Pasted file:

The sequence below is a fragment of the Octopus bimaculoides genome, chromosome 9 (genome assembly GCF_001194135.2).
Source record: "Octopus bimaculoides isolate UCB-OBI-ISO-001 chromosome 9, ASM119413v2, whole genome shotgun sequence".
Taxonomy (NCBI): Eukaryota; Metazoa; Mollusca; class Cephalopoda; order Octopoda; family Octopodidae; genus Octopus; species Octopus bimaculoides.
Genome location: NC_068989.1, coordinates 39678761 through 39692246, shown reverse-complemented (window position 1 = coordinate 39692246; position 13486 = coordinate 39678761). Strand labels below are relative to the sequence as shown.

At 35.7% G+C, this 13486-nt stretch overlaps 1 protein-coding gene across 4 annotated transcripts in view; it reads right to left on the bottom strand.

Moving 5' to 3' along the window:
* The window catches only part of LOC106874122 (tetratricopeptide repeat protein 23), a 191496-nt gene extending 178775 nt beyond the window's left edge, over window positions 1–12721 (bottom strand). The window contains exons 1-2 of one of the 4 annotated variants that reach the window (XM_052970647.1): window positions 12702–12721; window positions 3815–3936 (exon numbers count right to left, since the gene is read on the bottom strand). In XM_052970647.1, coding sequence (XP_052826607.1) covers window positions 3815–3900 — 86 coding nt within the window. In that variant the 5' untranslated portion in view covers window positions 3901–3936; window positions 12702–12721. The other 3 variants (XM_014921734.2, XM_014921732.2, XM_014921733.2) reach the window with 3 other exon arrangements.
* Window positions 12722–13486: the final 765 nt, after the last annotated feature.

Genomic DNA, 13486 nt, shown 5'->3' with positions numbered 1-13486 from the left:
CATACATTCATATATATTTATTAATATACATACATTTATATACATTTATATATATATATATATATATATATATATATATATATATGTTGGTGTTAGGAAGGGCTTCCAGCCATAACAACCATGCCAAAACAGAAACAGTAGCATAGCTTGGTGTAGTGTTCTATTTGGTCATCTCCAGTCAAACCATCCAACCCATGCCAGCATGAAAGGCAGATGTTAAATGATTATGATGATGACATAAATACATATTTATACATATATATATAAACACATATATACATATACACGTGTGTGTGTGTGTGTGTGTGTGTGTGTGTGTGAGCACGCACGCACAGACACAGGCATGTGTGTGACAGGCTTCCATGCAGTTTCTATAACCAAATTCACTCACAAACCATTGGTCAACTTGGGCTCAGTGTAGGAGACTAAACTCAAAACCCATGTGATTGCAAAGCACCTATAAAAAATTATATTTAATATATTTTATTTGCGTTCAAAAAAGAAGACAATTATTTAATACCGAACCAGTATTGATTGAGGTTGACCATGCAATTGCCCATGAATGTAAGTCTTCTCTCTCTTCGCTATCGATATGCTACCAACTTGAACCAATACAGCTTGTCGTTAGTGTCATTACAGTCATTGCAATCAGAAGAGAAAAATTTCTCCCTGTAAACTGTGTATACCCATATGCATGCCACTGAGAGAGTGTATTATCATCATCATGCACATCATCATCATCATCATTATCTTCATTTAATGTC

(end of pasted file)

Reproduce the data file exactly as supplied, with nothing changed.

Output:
The sequence below is a fragment of the Octopus bimaculoides genome, chromosome 9 (genome assembly GCF_001194135.2).
Source record: "Octopus bimaculoides isolate UCB-OBI-ISO-001 chromosome 9, ASM119413v2, whole genome shotgun sequence".
Taxonomy (NCBI): Eukaryota; Metazoa; Mollusca; class Cephalopoda; order Octopoda; family Octopodidae; genus Octopus; species Octopus bimaculoides.
Genome location: NC_068989.1, coordinates 39678761 through 39692246, shown reverse-complemented (window position 1 = coordinate 39692246; position 13486 = coordinate 39678761). Strand labels below are relative to the sequence as shown.

At 35.7% G+C, this 13486-nt stretch overlaps 1 protein-coding gene across 4 annotated transcripts in view; it reads right to left on the bottom strand.

Moving 5' to 3' along the window:
* The window catches only part of LOC106874122 (tetratricopeptide repeat protein 23), a 191496-nt gene extending 178775 nt beyond the window's left edge, over window positions 1–12721 (bottom strand). The window contains exons 1-2 of one of the 4 annotated variants that reach the window (XM_052970647.1): window positions 12702–12721; window positions 3815–3936 (exon numbers count right to left, since the gene is read on the bottom strand). In XM_052970647.1, coding sequence (XP_052826607.1) covers window positions 3815–3900 — 86 coding nt within the window. In that variant the 5' untranslated portion in view covers window positions 3901–3936; window positions 12702–12721. The other 3 variants (XM_014921734.2, XM_014921732.2, XM_014921733.2) reach the window with 3 other exon arrangements.
* Window positions 12722–13486: the final 765 nt, after the last annotated feature.

Genomic DNA, 13486 nt, shown 5'->3' with positions numbered 1-13486 from the left:
CATACATTCATATATATTTATTAATATACATACATTTATATACATTTATATATATATATATATATATATATATATATATATATATGTTGGTGTTAGGAAGGGCTTCCAGCCATAACAACCATGCCAAAACAGAAACAGTAGCATAGCTTGGTGTAGTGTTCTATTTGGTCATCTCCAGTCAAACCATCCAACCCATGCCAGCATGAAAGGCAGATGTTAAATGATTATGATGATGACATAAATACATATTTATACATATATATATAAACACATATATACATATACACGTGTGTGTGTGTGTGTGTGTGTGTGTGTGTGTGAGCACGCACGCACAGACACAGGCATGTGTGTGACAGGCTTCCATGCAGTTTCTATAACCAAATTCACTCACAAACCATTGGTCAACTTGGGCTCAGTGTAGGAGACTAAACTCAAAACCCATGTGATTGCAAAGCACCTATAAAAAATTATATTTAATATATTTTATTTGCGTTCAAAAAAGAAGACAATTATTTAATACCGAACCAGTATTGATTGAGGTTGACCATGCAATTGCCCATGAATGTAAGTCTTCTCTCTCTTCGCTATCGATATGCTACCAACTTGAACCAATACAGCTTGTCGTTAGTGTCATTACAGTCATTGCAATCAGAAGAGAAAAATTTCTCCCTGTAAACTGTGTATACCCATATGCATGCCACTGAGAGAGTGTATTATCATCATCATGCACATCATCATCATCATCATTATCTTCATTTAATGTC